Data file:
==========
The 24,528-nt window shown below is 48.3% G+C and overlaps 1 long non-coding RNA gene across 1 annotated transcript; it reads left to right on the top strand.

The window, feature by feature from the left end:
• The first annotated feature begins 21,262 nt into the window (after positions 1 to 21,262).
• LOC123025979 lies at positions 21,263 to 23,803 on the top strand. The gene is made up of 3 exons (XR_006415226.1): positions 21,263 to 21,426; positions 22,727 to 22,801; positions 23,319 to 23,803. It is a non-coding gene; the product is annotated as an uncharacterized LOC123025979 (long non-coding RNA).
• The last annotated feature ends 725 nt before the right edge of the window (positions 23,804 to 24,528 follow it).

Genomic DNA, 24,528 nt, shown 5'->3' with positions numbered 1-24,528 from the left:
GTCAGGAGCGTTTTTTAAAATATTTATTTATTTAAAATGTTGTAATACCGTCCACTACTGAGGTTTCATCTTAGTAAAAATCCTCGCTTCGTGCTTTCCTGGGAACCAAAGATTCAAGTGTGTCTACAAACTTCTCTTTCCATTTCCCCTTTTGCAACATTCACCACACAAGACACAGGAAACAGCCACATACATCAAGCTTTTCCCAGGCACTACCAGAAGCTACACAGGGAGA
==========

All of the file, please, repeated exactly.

The 24,528-nt window shown below is 48.3% G+C and overlaps 1 long non-coding RNA gene across 1 annotated transcript; it reads left to right on the top strand.

The window, feature by feature from the left end:
• The first annotated feature begins 21,262 nt into the window (after positions 1 to 21,262).
• LOC123025979 lies at positions 21,263 to 23,803 on the top strand. The gene is made up of 3 exons (XR_006415226.1): positions 21,263 to 21,426; positions 22,727 to 22,801; positions 23,319 to 23,803. It is a non-coding gene; the product is annotated as an uncharacterized LOC123025979 (long non-coding RNA).
• The last annotated feature ends 725 nt before the right edge of the window (positions 23,804 to 24,528 follow it).

Genomic DNA, 24,528 nt, shown 5'->3' with positions numbered 1-24,528 from the left:
GTCAGGAGCGTTTTTTAAAATATTTATTTATTTAAAATGTTGTAATACCGTCCACTACTGAGGTTTCATCTTAGTAAAAATCCTCGCTTCGTGCTTTCCTGGGAACCAAAGATTCAAGTGTGTCTACAAACTTCTCTTTCCATTTCCCCTTTTGCAACATTCACCACACAAGACACAGGAAACAGCCACATACATCAAGCTTTTCCCAGGCACTACCAGAAGCTACACAGGGAGA